In October 1966, sixteen SS officers, nine of them found by Wiesenthal, went on trial in Stuttgart, West Germany, for participation in the extermination of Jews in Lvov. High on Wiesenthal's most-wanted list was Franz Stangl, the commandant of the Treblinka and Sobibor concentration camps in Poland. After three years of patient undercover work by Wiesenthal, Stangl was located in Brazil and remanded to West Germany for imprisonment in 1967. He was sentenced to life imprisonment and died in prison.
Wiesenthal's book of memoirs, The Murderers Among Us, was published in 1967. During a visit to the United States to promote the book, Wiesenthal announced that he had found Mrs. Hermine Ryan, nee Braunsteiner, a housewife living in Queens, New York. According to the dossier, Mrs. Ryan had supervised the killings of several hundred children at Majdanek. She was extradited to Germany for trial as a war criminal in 1973 and received life imprisonment.
The Jewish Documentation Center in Vienna is a nondescript, sparsely furnished three-room office with a staff of four, including Wiesenthal. Contrary to belief, Wiesenthal does not usually track down the Nazi fugitives himself. His chief task is gathering and analyzing information. In that work he is aided by a vast, informal, international network of friends, colleagues, and sympathizers, including German World War II veterans, appalled by the horrors they witnessed. He has even received tips from former Nazis with grudges against other former Nazis. A special branch of his Vienna office documents the activities of right-wing groups, neo-Nazis and similar organizations.
The work yet to be done is enormous. Germany's war criminal files contain more than 90,000 names, most of them of people who have never been tried. Thousands of former Nazis, not named in any files, are also known to be at large, often in positions of prominence, throughout Germany. Aside from the cases themselves, there is the tremendous task of persuading authorities and the public that the Nazi Holocaust was massive and pervasive. In the final paragraph of his memoirs, he quotes what an SS corporal told him in 1944: "You would tell the truth [about the death camps] to the people in America. That's right. And you know what would happen, Wiesenthal? They wouldn't believe you. They'd say you were mad. Might even put you into an asylum. How can anyone believe this terrible business - unless he has lived through it?"
Among Mr. Wiesenthal's many honors include decorations from the Austrian and French resistance movements, the Dutch Freedom Medal, the Luxembourg Freedom Medal, the United Nations League for the Help of Refugees Award, the U.S. Congressional Gold Medal presented to him by President Jimmy Carter in 1980, and the French Legion of Honor which he received in 1986. Wiesenthal was a consultant for the motion picture thriller, The Odessa File(Paramount, 1974). The Boys from Brazil (Twentieth Century Fox, 1978), a major motion picture based on Ira Levin's book of the same name, starring Sir Laurence Olivier as Herr Lieberman, a character styled after Wiesenthal.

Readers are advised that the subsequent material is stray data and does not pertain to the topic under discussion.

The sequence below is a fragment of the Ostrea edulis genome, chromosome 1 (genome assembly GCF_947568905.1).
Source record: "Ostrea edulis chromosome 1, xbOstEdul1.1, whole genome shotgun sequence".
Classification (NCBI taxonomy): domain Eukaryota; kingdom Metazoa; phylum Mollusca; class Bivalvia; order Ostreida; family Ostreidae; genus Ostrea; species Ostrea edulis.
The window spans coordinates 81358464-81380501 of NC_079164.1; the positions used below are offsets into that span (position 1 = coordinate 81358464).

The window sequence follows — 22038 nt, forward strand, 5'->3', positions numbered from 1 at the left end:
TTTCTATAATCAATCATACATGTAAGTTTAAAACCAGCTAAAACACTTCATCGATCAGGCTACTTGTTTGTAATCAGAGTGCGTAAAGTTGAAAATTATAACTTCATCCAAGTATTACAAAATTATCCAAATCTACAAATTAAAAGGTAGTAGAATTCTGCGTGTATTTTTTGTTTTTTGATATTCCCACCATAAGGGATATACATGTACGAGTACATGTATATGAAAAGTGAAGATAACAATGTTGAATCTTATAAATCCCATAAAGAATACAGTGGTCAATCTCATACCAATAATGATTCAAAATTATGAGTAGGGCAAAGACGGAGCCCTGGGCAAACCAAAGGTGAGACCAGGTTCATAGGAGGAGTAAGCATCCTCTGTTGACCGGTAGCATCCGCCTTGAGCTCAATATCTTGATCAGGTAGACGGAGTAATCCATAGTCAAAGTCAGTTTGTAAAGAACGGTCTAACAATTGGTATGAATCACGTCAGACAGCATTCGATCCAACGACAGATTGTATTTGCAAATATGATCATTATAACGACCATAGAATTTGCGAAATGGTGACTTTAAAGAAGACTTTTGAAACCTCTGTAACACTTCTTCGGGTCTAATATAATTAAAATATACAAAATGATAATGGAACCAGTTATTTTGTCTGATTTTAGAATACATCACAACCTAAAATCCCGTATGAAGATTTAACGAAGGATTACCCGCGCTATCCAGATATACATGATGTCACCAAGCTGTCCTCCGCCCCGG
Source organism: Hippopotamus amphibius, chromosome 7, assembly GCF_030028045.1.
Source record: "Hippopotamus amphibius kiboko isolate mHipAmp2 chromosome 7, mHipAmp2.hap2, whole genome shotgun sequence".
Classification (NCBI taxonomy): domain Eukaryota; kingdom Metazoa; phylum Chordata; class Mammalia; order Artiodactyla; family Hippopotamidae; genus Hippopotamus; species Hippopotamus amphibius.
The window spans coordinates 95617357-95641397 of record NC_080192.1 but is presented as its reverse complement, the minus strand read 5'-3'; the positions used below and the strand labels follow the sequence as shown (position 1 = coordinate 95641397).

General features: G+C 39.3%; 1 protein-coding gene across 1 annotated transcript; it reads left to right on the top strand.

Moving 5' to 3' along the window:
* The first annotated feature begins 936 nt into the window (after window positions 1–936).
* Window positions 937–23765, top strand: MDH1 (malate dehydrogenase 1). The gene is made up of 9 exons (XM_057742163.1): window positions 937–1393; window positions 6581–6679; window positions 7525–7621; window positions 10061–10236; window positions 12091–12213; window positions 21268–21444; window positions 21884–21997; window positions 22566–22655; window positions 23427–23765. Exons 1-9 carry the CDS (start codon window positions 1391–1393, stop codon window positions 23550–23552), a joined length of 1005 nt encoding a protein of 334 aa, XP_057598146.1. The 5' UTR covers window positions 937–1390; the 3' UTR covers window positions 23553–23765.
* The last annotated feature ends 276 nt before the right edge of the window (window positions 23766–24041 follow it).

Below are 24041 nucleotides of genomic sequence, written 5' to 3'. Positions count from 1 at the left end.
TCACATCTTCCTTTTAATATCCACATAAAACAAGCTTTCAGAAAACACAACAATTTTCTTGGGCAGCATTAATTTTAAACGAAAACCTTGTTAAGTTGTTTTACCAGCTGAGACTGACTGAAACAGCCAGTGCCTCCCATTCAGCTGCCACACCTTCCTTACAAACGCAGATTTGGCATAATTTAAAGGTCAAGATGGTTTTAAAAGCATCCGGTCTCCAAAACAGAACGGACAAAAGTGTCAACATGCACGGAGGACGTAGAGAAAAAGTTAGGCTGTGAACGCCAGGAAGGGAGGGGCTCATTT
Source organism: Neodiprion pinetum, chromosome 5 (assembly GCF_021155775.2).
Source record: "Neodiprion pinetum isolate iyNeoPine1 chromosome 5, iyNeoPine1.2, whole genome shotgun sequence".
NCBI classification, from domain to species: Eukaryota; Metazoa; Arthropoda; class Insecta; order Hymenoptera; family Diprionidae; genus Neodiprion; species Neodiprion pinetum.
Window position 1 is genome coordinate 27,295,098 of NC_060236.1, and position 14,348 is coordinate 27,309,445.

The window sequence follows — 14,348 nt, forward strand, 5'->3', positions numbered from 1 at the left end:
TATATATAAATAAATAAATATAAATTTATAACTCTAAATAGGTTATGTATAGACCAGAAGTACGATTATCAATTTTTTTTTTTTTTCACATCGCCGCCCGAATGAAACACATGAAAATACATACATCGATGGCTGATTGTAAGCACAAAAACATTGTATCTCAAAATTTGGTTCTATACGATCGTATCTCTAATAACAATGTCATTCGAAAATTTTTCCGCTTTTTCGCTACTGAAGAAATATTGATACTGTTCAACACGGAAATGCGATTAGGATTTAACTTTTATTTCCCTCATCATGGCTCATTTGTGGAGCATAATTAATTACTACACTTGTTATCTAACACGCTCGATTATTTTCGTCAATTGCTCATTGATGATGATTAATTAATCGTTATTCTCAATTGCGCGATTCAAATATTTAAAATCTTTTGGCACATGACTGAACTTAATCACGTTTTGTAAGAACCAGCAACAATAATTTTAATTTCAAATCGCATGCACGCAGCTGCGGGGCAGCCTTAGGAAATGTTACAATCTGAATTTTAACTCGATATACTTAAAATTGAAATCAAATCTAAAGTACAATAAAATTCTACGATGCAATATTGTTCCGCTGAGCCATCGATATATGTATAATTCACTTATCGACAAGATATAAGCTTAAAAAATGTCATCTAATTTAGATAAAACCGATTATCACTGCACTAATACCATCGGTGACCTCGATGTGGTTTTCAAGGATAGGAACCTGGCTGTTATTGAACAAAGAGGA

Wiesenthal lived in a modest apartment in Vienna and spent his evenings answering letters, studying books and files, and working on his stamp collection. He lived there with his wife Cyla until her death November 10, 2003.
As is to be expected, Simon Wiesenthal has received numerous anonymous threats and insulting letters. In June 1982, a bomb exploded at the front door of his house causing a great deal of damage. Fortunately, no one was hurt. Since then, his house and office have been guarded by an armed policeman. One German and several Austrian neo-Nazis were arrested for the bombing. The German, who was found to be the main perpetrator, was sentenced to five years in prison.
Wiesenthal was often asked to explain his motives for becoming a Nazi hunter. According to Clyde Farnsworth in the New York Times Magazine (February 2, 1964), Wiesenthal once spent the Sabbath at the home of a former Mauthausen inmate, now a well-to-do jewelry manufacturer. After dinner his host said, "Simon, if you had gone back to building houses, you'd be a millionaire. Why didn't you?" "You're a religious man," replied Wiesenthal. "You believe in God and life after death. I also believe. When we come to the other world and meet the millions of Jews who died in the camps and they ask us, 'What have you done?', there will be many answers. You will say, 'I became a jeweler', Another will say, I have smuggled coffee and American cigarettes', Another will say, 'I built houses', But I will say, 'I didn't forget you'."
Simon Wiesenthal's Vienna office including original documents, artifacts, furniture and books is one of the newest additions to the Museum of Tolerance's permanent exhibits. It is the setting for a multimedia presentation on the life and legacy of Simon Wiesenthal.
This new multimedia exhibit was made possible by a gift of Alan and Susan Casden.